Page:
Adeosun explains 2017 budget figures
The Minister of Finance, Kemi Adeosun, yesterday, said the Federal Government would put forward the sum of N6,866,335,052,740 as 2017 budget.
She told members of the Senate Committee on Finance, led by its chairman, John Owan Enoh (PDP, Cross River Central), that government would present the figure because it spends over N3 trillion on salaries, pensions and debt services, leaving a paltry amount for capital projects.
The committee members were on an oversight visit to her ministry.
Adeosun said government’s efforts at realising money from revenue generating agencies were being hampered by high-level corruption in agencies, especially the Nigerian Customs Service, and solicited intervention of the National Assembly in curbing leakage.
She said: “Salaries on their own are about N1.8 trillion to N1.9 trillion. And by the time you add the Judiciary, the National Assembly, pensions, and others, you are at N2 trillion. Add debt service, which is about N1.4 trillion. So, if you want to bring down the size of the budget, you won’t be able to do very many capital projects.
“That’s the problem, and that has been the vicious circle that has been affecting Nigeria for so long. By the time we pay salaries, pay debts, nothing is left. So, I think for the next few years, we have to take a gamble, as a nation. We must take a gamble that if we fix our roads, fix power, can we generate more than that additional cost? I think we can.”
Enoh said the visit was “driven by the collective decision of the Senate, a few weeks ago, that all its standing committees embark on oversight visits to all ministries, departments and agencies of government.”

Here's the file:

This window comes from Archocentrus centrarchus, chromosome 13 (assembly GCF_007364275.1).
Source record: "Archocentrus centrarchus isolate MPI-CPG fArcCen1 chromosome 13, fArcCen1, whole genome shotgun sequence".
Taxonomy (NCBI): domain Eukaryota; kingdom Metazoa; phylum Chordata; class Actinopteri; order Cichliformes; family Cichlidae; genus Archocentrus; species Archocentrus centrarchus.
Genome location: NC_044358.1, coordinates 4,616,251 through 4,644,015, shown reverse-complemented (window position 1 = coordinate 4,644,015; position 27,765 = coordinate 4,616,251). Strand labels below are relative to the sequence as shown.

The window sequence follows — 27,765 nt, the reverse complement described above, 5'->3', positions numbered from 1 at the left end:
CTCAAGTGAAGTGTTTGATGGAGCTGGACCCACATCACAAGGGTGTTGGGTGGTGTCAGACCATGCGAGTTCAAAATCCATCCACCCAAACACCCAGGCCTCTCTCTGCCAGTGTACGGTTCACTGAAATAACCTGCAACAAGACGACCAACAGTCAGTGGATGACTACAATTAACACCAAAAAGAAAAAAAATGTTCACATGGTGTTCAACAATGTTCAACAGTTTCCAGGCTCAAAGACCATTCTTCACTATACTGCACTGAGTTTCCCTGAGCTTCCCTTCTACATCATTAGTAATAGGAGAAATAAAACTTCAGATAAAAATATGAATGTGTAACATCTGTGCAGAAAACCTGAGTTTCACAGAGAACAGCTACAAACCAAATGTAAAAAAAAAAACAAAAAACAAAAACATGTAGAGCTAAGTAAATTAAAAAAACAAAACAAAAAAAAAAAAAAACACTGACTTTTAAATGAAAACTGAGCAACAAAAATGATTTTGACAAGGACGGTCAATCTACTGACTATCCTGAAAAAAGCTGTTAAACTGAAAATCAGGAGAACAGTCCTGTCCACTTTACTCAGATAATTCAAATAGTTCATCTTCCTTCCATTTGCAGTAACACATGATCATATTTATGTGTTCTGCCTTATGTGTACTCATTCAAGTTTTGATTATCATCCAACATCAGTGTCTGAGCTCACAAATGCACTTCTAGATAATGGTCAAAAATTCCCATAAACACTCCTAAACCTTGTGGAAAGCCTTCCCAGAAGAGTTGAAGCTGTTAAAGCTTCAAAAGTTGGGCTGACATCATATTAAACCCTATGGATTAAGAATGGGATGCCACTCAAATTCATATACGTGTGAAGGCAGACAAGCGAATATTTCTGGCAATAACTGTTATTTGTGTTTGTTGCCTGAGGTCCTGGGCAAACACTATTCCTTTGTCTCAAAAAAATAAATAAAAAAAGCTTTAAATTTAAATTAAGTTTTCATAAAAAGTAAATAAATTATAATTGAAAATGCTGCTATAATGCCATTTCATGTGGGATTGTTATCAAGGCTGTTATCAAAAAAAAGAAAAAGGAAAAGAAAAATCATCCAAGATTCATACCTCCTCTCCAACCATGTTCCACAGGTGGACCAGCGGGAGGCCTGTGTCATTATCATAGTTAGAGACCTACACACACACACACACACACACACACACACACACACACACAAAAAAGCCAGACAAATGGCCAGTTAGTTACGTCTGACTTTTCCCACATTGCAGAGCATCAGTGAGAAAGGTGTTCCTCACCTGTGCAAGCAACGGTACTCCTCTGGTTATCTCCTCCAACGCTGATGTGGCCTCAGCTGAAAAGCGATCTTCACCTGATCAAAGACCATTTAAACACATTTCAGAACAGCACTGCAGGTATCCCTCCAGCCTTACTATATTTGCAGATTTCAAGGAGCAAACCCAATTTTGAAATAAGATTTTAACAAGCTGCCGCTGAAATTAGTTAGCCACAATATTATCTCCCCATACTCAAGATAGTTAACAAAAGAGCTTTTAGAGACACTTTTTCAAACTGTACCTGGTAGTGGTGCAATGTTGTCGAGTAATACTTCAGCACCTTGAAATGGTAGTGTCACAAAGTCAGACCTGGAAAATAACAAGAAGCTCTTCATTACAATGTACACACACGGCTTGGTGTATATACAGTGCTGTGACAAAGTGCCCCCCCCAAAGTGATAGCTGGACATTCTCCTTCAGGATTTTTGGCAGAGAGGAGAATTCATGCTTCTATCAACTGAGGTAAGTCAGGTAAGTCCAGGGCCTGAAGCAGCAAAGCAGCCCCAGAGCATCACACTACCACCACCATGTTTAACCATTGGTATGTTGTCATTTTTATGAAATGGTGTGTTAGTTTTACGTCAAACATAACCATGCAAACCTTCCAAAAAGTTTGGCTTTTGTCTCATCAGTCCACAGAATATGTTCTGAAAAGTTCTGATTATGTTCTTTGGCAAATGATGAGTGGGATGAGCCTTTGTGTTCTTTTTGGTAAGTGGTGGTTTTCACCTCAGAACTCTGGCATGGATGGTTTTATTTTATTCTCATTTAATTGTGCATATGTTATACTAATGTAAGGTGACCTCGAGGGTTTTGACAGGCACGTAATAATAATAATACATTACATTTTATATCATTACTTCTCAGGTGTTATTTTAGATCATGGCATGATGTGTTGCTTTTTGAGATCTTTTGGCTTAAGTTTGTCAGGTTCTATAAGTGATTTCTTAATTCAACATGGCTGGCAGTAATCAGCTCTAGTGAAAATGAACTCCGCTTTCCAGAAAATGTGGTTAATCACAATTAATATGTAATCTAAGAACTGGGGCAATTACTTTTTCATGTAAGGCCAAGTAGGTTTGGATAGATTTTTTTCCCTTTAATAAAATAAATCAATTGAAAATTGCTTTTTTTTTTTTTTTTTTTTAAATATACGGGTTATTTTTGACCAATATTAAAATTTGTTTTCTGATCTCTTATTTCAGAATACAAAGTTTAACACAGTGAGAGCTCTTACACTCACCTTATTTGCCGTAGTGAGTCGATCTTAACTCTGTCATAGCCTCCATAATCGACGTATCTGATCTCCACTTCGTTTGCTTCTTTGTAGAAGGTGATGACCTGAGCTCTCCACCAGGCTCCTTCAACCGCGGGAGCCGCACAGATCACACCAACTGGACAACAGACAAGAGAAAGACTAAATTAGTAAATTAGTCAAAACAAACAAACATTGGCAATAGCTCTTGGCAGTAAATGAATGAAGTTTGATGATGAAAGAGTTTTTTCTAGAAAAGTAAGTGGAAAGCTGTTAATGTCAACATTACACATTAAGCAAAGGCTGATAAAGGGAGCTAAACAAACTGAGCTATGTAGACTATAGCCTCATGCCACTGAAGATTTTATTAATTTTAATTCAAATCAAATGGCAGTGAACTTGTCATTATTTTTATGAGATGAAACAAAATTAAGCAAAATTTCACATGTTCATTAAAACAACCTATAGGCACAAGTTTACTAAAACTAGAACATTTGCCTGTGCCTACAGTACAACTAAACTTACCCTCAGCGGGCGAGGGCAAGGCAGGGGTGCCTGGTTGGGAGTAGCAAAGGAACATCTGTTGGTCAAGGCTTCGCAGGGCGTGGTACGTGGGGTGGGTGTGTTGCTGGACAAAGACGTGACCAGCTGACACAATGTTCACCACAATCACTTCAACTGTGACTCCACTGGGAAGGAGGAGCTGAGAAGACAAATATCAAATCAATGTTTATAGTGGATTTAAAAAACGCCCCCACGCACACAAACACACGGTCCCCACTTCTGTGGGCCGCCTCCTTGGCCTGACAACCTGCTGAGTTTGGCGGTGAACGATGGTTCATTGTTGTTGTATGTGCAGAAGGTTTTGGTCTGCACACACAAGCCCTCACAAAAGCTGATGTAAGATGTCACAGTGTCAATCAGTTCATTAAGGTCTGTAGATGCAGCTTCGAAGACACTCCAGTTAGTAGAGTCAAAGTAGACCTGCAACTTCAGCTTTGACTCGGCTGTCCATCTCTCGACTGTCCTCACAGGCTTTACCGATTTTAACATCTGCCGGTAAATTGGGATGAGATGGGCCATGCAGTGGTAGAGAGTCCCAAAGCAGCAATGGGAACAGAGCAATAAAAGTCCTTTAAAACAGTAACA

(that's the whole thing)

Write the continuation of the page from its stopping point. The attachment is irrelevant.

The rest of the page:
He said: “This is October. The Medium Term Expenditure Framework is already sent to the National Assembly for approval, so that the 2017 budget can come. We have a few revenue challenges; above all is the performance of the independent revenue of government. So, we think that the minister would take advantage of this meeting and bring us to speed on a few of these things.”
The committee berated the minister over what it described as poor handling of agencies under her watch, resulting in monumental leakage. “There are a lot of drain pipes and leakages in the Customs. I don’t think the ministry, under your watch, has given sufficient attention to this,” said Enoh.
Adeosun admitted that the Nigerian Customs Service was financially bankrupt. She said her ministry was working with the Nigerian Sovereign Investment Authority, to correct its financial fate.
“On the issue of Customs, we are working very closely with them. They have some challenges. The general contraption in the economy has really affected their level of input-forex scarcity and so on. They have some leakages. We are working with them to try and block these. Largely, all their scanners are not working, except the one in Idiroko.”